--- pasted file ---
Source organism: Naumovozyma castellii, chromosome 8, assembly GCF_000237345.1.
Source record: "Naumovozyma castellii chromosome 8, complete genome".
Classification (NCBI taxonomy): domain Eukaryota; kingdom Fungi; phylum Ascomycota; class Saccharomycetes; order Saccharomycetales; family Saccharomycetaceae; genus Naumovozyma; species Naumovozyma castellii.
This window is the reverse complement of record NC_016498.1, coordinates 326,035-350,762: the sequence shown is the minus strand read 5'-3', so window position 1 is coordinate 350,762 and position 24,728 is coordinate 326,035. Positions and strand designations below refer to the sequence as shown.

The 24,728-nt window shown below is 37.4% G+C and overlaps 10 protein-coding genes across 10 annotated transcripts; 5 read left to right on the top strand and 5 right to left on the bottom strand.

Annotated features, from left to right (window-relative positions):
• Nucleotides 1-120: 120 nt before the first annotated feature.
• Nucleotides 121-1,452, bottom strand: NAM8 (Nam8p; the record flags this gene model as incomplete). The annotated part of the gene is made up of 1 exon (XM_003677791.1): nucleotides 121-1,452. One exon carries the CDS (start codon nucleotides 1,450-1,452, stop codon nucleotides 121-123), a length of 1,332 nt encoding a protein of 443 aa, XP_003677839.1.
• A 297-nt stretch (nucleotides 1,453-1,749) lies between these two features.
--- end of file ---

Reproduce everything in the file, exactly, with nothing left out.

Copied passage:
Source organism: Naumovozyma castellii, chromosome 8, assembly GCF_000237345.1.
Source record: "Naumovozyma castellii chromosome 8, complete genome".
Classification (NCBI taxonomy): domain Eukaryota; kingdom Fungi; phylum Ascomycota; class Saccharomycetes; order Saccharomycetales; family Saccharomycetaceae; genus Naumovozyma; species Naumovozyma castellii.
This window is the reverse complement of record NC_016498.1, coordinates 326,035-350,762: the sequence shown is the minus strand read 5'-3', so window position 1 is coordinate 350,762 and position 24,728 is coordinate 326,035. Positions and strand designations below refer to the sequence as shown.

The 24,728-nt window shown below is 37.4% G+C and overlaps 10 protein-coding genes across 10 annotated transcripts; 5 read left to right on the top strand and 5 right to left on the bottom strand.

Annotated features, from left to right (window-relative positions):
• Nucleotides 1-120: 120 nt before the first annotated feature.
• Nucleotides 121-1,452, bottom strand: NAM8 (Nam8p; the record flags this gene model as incomplete). The annotated part of the gene is made up of 1 exon (XM_003677791.1): nucleotides 121-1,452. One exon carries the CDS (start codon nucleotides 1,450-1,452, stop codon nucleotides 121-123), a length of 1,332 nt encoding a protein of 443 aa, XP_003677839.1.
• A 297-nt stretch (nucleotides 1,453-1,749) lies between these two features.